Saturday, July 30, 2011

Tropical Fruit Trees Thrive in the Arizona Desert

I Love Tropical Fruits! The more exotic the fruit, such as dragon fruit or passion fruit, the better I like it. The problem with being a tropical fruit lover is that I don’t live in the tropics! This typically means that with tropical fruit comes a high price associated with the long distance they must be shipped from the tropics. Most of the tropical produce found in the USA comes from Southern Mexico, Central America, and South America. Couple this long distance with high fuel prices and it makes for some very expensive fruit. If you have ever seen the price of mangos you can understand what I’m saying. What we pay for one mango here we would pay for a whole kilo (about 6 fruits) in the tropics. Another problem with shipping fruits long distances is that the fruit must be picked before it has fully ripened and is therefore not as flavorful as fruit allowed to ripen on the tree, bush, or vine. I have been fortunate enough to have visited the tropics and trust me…..nothing tastes better than freshly picked tropical fruits.




I have often toyed with the idea of growing tropical fruits in desert but I figured I would have to spend a fortune on a climate controlled environment which defeats the whole purpose. Then I got a meet-up message from Dennis McClung at Gardenpool.org that the group was going to meet at Tropica Mango Rare Fruit Nursery  in Mesa AZ. Of course I had no idea that anyone was actually growing tropical fruits in Arizona so I was all over that opportunity. Well on the day I was to go I ended up with an ear and sinus infection and couldn’t go. I was disappointed and decide as soon as I could I would take a drive out there on my own.
 
The Tropica Mango Rare Fruit Nursery is Located at 10520 E. Apache Trail,
Apache Junction AZ (Actually E. Mesa) So type Mesa in The Ole GPS




Well, Saturday, June 25th, 2011 was that day. I left about 10am and arrived at the nursery about 11am. There is a big handmade sign in front of the nursery that proclaims rare and exotic fruit trees inside, Mango Banana, Guava, Avocado, and Papaya are all mentioned on the sign. I expected to see a huge greenhouse with misting systems and a sophisticated climate control system. Instead, I found a large array of very healthy looking plants and trees under a canopy of shade screen. When the owner, Alex Peña, arrive a few minutes later I introduced myself and started asking questions.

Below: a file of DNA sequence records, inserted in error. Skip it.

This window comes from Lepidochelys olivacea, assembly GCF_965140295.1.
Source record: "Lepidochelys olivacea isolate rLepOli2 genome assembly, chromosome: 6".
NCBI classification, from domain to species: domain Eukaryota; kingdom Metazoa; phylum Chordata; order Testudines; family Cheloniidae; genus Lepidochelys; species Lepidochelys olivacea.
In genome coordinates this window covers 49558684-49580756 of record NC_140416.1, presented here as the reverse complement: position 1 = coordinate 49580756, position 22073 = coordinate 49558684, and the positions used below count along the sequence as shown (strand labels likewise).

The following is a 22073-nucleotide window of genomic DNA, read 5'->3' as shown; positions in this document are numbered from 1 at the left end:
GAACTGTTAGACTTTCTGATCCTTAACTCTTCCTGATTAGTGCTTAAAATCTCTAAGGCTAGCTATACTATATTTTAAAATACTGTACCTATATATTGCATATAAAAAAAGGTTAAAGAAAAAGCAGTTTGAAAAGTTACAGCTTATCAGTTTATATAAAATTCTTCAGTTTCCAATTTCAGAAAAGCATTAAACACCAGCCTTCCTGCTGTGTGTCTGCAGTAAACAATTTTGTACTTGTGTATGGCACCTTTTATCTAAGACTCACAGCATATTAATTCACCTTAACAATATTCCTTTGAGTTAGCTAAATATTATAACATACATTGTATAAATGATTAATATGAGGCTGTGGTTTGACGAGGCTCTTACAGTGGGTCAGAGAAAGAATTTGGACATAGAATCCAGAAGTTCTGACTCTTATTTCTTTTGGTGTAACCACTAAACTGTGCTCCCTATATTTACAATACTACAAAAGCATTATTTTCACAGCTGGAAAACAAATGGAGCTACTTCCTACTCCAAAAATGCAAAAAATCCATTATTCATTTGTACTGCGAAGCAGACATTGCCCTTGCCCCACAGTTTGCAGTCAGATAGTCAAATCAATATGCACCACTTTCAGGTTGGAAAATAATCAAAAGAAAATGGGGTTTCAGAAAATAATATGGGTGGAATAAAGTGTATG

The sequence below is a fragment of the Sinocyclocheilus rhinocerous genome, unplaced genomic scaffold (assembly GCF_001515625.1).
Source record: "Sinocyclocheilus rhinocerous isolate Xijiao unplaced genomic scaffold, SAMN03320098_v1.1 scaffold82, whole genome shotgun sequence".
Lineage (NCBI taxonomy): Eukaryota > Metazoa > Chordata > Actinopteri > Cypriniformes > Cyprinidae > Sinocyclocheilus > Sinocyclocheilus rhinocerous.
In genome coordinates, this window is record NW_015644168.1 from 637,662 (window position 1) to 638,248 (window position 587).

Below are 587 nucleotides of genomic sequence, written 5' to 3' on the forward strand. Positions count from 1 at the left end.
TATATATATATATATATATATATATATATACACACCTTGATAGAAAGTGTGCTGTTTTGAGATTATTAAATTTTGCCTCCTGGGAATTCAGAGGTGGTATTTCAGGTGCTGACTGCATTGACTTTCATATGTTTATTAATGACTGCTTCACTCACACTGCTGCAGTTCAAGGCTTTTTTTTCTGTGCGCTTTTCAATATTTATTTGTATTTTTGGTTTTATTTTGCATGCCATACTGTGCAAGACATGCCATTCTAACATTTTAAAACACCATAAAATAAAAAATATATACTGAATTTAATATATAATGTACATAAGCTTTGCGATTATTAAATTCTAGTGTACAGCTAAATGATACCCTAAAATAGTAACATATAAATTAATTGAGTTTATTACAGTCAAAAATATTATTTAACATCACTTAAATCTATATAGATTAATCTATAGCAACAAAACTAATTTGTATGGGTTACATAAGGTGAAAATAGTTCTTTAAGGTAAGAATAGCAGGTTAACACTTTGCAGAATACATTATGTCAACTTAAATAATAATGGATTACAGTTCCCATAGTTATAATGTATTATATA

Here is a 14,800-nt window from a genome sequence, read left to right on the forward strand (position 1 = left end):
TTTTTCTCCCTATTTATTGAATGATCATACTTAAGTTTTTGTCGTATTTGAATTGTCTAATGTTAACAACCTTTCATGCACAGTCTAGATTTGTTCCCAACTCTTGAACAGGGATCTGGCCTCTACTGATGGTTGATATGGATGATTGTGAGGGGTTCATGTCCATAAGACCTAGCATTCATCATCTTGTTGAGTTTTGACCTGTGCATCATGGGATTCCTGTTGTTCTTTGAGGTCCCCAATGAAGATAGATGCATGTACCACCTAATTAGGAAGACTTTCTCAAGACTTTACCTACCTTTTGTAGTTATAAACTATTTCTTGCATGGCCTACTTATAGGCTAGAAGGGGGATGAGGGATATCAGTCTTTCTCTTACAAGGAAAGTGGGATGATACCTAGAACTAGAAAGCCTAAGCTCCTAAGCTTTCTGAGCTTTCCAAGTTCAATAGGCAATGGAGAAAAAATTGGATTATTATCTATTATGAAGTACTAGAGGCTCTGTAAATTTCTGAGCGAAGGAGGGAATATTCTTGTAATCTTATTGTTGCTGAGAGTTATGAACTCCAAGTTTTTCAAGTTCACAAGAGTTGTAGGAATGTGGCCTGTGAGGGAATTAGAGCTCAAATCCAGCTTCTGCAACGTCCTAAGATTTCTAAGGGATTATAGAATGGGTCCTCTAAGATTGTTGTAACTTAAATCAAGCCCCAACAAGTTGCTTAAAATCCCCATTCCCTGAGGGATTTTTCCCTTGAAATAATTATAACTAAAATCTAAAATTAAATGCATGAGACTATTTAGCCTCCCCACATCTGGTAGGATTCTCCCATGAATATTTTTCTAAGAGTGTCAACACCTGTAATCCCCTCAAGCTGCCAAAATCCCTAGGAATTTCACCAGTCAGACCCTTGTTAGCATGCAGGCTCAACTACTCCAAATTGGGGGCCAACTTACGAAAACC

Some of the many varieties of Tropical Fruit Trees Found at the E. Mesa Nursery





The first question was, “What got you interested in growing tropical fruit?” Alex responded with a simple, “I like fruit.” He then went on to explain that he began a number of years ago by trying, with much difficulty, to grow an avocado tree. While doing this he also began experimenting with other tropicals and actually found most varieties quite easy to grow. In 1995 he opened the first of two nurseries, one in  Central Phoenix  and the other in East Mesa which just happens to have an Apache Junction Mailing Address.

Owner Alex Peña Is More Than Happy To Help Make Your
Tropical Fruit Growing Experience a Sweet Success



The second question I asked was don’t tropical trees require high humidity to grow. Alex replied that it is not the humidity that is the limiting factor but the temperature. What makes Arizona a great place to grow Tropical Fruit Trees is that the temperatures rarely dip below the point that will damage them. There are a few, such as the Guyabana tree that do not do well below 40 F. but most tropical trees will grow in Arizona. Some better than others. Not to worry though, Alex has become an expert in growing these trees in the Valley of the Sun and will be glad to offer the advice needed to make any gardeners’ attempts to grow tropicals successful!

Healthy Guava Trees Thrive in The Arizona Sun






I asked Alex what fruit trees would grow here and he started to rattle off a list which included mangos, banana, guava, avocado, papaya, and about 3 dozen other varieties. The greatest enemy to the trees is not the hot sun but the short winter with below freezing temperature. To counter this, the plants must be covered. Tropical fruit trees thrive in our hot desert climate, but Alex points out that most must be protected from full summer sun for the first two years until the bark develops enough to keep the tree from burning.


Bananas Are A Good Choice For Beginners.  





Well armed with Alex’s encouragement and the confidence that I can now grow my own fruit trees, I asked Alex which trees would work well in containers. I was told that bananas and guava will do well and that many of the species have dwarf varieties which will lend themselves well to containers. All I have to do is remember to water, feed, and protect the new trees from the hot sun and I will be well on my way to my own tropical garden.


My Personal Favorite, The Mango Tree




Cherries and Curry Leaf



Tropica Mango Also Carries Several Varieties of Sugar Cane




For more information on the tropicamango visit there website at: http://www.tropicamango.com/. The site offers all of the information needed to make growing your own tropicals a smashing success.


Search Amazon.com for growing tropical fruit







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